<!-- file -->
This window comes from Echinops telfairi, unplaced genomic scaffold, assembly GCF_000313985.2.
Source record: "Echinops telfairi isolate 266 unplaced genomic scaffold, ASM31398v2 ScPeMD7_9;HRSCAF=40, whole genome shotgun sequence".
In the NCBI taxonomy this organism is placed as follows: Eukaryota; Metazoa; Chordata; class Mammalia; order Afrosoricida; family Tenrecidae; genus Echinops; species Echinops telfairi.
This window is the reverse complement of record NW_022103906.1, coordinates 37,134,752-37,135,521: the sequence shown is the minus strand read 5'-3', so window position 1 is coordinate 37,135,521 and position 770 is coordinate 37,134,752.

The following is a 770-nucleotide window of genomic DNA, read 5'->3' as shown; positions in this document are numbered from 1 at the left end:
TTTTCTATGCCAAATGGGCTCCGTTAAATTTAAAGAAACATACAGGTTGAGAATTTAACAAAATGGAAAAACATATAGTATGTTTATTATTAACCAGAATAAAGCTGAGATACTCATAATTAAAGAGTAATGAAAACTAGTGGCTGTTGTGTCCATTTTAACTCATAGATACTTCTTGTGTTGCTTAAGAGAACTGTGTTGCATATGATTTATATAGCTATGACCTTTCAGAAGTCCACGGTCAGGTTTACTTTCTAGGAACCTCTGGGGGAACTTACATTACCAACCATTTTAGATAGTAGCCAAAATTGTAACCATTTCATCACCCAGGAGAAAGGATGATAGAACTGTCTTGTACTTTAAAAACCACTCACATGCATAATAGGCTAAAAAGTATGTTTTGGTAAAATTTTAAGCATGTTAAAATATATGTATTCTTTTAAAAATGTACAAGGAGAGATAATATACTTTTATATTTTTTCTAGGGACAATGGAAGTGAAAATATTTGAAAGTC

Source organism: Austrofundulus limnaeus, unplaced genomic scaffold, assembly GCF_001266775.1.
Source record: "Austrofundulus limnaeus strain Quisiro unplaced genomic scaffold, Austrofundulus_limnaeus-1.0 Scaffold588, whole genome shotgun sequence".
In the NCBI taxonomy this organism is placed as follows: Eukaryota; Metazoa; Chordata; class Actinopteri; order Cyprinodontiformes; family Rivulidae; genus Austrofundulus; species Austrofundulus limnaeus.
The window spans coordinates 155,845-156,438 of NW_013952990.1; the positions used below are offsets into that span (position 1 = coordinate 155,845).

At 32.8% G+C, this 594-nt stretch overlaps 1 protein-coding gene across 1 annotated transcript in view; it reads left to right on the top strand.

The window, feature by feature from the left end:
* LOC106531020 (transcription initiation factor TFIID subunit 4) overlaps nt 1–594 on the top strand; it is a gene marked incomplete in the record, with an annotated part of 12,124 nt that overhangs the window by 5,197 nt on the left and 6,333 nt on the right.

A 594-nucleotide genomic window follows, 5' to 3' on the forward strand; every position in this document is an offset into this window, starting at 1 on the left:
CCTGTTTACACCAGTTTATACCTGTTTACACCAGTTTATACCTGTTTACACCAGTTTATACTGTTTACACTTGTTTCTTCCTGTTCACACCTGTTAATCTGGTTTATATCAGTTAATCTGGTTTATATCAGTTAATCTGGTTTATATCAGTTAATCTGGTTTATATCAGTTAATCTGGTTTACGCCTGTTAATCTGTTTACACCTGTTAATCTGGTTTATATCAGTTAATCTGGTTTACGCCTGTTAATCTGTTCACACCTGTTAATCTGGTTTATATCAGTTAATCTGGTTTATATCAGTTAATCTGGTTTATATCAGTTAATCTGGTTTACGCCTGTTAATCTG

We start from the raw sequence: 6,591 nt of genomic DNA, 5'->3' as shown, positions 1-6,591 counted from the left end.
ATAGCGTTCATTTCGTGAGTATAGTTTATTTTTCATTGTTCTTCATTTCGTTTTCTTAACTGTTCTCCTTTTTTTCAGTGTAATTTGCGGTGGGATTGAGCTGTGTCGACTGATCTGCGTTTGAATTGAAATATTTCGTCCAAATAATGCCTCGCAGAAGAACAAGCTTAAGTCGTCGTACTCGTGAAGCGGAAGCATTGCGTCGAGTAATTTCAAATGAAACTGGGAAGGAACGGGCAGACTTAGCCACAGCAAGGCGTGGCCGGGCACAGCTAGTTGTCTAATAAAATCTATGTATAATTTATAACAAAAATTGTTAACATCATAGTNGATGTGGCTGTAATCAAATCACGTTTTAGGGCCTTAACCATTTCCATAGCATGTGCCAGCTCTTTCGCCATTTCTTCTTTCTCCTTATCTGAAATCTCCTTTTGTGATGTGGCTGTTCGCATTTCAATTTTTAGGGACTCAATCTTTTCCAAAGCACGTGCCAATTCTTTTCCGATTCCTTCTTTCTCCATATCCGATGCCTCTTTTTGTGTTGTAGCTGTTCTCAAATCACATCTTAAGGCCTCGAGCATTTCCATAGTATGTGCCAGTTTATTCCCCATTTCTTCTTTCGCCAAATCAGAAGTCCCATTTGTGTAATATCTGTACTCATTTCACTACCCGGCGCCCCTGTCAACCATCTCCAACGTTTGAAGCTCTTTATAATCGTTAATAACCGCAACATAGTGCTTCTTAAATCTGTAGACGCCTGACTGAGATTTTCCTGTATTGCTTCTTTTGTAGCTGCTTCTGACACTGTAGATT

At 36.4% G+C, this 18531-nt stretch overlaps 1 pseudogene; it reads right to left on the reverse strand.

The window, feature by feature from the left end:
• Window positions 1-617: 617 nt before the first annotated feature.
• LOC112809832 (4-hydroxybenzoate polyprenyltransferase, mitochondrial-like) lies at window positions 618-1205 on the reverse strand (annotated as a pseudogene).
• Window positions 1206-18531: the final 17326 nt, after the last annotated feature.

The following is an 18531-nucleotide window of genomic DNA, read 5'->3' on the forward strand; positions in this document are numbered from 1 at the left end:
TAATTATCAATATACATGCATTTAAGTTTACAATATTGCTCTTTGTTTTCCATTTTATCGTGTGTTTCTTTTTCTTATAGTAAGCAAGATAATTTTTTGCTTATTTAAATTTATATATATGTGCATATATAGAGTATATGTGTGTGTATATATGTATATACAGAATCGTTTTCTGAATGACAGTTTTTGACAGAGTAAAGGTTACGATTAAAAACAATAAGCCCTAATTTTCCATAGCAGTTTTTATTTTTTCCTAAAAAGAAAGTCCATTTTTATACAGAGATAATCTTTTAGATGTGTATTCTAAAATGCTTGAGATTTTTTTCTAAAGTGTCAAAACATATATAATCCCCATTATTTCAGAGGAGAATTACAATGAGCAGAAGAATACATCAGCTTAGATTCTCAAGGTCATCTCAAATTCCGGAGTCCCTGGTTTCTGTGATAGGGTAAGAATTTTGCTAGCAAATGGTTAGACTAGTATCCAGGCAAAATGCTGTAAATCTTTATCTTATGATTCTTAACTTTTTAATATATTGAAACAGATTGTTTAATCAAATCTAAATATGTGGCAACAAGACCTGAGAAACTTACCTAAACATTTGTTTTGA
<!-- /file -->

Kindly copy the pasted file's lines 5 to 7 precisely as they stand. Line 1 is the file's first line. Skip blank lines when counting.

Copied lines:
The following is a 770-nucleotide window of genomic DNA, read 5'->3' as shown; positions in this document are numbered from 1 at the left end:
TTTTCTATGCCAAATGGGCTCCGTTAAATTTAAAGAAACATACAGGTTGAGAATTTAACAAAATGGAAAAACATATAGTATGTTTATTATTAACCAGAATAAAGCTGAGATACTCATAATTAAAGAGTAATGAAAACTAGTGGCTGTTGTGTCCATTTTAACTCATAGATACTTCTTGTGTTGCTTAAGAGAACTGTGTTGCATATGATTTATATAGCTATGACCTTTCAGAAGTCCACGGTCAGGTTTACTTTCTAGGAACCTCTGGGGGAACTTACATTACCAACCATTTTAGATAGTAGCCAAAATTGTAACCATTTCATCACCCAGGAGAAAGGATGATAGAACTGTCTTGTACTTTAAAAACCACTCACATGCATAATAGGCTAAAAAGTATGTTTTGGTAAAATTTTAAGCATGTTAAAATATATGTATTCTTTTAAAAATGTACAAGGAGAGATAATATACTTTTATATTTTTTCTAGGGACAATGGAAGTGAAAATATTTGAAAGTC

Source organism: Austrofundulus limnaeus, unplaced genomic scaffold, assembly GCF_001266775.1.